more pacified, although restless^and doubtful, as she continued to say now and
then, " Poor Eddie ! " She died at about twenty minutes to 2 A.M., early on
the 4th October. We little thought that her words would be verified, with the
exception of the broken leg.

Some time afterwards I received a letter from Mr. Thomas Williams
announcing my poor son's death. For he left a place called Wyndham on the
Cambridge Gulf, N.W. of Australia, on the 4th [evidently meaning 3rd, see
below] October 1887, with a young man of the name of Russell. He suddenly
felt ill, and called for some water. The latter went off to a spring to get it, but
coming back he found that he had fallen from his horse and was lying quite
dead. So his poor mother's vision turned out to be quite true, excepting his
leg being broken.

Now, the only question is about the time. Did the son die before the
mother or after the mother? as, taking the longitude of Wyndham N.W. of
Australia, so far to the east of us, there must be a good eight or ten hours'
difference, and a ship going round the world making east all the way would
gain a day, and by westing would lose one.

I give you a few extracts from letters I have received. The one from Mr.
Thomas Williams, with whom my son left a letter to be sent on to me. Mr.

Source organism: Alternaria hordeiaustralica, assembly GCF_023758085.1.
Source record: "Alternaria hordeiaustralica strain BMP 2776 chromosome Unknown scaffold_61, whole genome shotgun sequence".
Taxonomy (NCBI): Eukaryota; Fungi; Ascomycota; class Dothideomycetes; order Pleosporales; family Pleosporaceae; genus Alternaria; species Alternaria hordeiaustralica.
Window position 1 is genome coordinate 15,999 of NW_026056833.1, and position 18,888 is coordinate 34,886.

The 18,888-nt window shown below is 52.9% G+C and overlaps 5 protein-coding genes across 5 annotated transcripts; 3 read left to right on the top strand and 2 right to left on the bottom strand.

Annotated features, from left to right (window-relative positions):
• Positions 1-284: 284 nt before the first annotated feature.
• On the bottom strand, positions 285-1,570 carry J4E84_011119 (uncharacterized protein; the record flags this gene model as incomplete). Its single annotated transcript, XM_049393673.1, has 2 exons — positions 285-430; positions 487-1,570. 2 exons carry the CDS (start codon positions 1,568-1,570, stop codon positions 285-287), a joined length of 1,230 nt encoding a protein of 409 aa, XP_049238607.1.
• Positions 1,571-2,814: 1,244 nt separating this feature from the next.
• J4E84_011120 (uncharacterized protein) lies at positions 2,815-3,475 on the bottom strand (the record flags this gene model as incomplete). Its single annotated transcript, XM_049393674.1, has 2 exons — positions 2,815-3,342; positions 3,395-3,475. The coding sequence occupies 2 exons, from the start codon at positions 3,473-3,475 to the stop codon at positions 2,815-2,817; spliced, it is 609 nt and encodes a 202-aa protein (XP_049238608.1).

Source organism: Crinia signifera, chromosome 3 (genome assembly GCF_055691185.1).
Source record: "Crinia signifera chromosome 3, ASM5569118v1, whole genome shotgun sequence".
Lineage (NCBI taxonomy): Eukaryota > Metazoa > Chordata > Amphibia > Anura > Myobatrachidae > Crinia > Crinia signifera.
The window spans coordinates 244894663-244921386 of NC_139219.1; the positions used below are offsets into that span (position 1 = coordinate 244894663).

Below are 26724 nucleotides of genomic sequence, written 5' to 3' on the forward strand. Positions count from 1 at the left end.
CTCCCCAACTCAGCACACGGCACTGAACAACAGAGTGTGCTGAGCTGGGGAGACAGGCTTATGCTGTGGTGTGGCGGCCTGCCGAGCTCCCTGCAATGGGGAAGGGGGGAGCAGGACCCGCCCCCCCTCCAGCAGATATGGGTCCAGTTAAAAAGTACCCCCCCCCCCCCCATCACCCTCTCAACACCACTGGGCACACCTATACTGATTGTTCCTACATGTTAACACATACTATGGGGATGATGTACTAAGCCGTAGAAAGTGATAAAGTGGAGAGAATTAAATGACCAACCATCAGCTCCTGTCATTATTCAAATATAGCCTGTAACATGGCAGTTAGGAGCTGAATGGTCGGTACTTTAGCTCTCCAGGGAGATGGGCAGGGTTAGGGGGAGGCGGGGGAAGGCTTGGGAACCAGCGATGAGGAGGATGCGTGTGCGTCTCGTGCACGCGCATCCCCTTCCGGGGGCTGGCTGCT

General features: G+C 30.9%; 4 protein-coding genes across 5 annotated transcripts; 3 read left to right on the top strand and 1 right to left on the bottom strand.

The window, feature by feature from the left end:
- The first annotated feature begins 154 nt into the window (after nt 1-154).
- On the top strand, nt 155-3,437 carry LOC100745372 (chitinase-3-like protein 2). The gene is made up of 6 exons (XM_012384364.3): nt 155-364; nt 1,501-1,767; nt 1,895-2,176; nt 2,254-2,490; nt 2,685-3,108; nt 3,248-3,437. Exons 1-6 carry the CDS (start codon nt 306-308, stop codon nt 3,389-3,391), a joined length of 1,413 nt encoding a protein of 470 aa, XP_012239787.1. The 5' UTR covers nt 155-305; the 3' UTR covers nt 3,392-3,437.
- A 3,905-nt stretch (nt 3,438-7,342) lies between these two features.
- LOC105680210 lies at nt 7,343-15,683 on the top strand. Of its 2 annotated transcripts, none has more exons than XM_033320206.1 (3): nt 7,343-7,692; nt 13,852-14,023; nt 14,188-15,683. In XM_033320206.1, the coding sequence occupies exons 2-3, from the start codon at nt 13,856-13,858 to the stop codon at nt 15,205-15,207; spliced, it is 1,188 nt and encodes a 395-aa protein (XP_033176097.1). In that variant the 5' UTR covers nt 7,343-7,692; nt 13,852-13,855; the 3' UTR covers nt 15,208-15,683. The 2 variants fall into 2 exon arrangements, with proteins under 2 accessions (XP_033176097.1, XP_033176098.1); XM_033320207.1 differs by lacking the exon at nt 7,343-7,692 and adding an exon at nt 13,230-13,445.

T. W.'s letter is dated the fth October 1887 : " Your son left Wyndham to go
to Durack station on the 3rd October, in company with Louis Smith and John
Russell. They had to go over a very rough country, and your poor boy
succumbed to the pangs of thirst, suffering at the same time with fever. I am


glad to inform you that his sufferings were short, and that the great God was
pleased to take him away quickly. He spoke very affectionately of his mother,
and what he would do if he could only got back to Jersey, for he was heartsick
when he was here."

I give you another extract from his employer, a Mr. Durack, a gentleman
who dealt largely in horses, and had a great number of horse stations in
Australia :

" When I left your son at Wyndham on 27th September last, 1887, he was
to start back to the station, as he had a horse, bridle, and saddle to ride."

In conclusion, I have now given you as succinctly as I can the death of the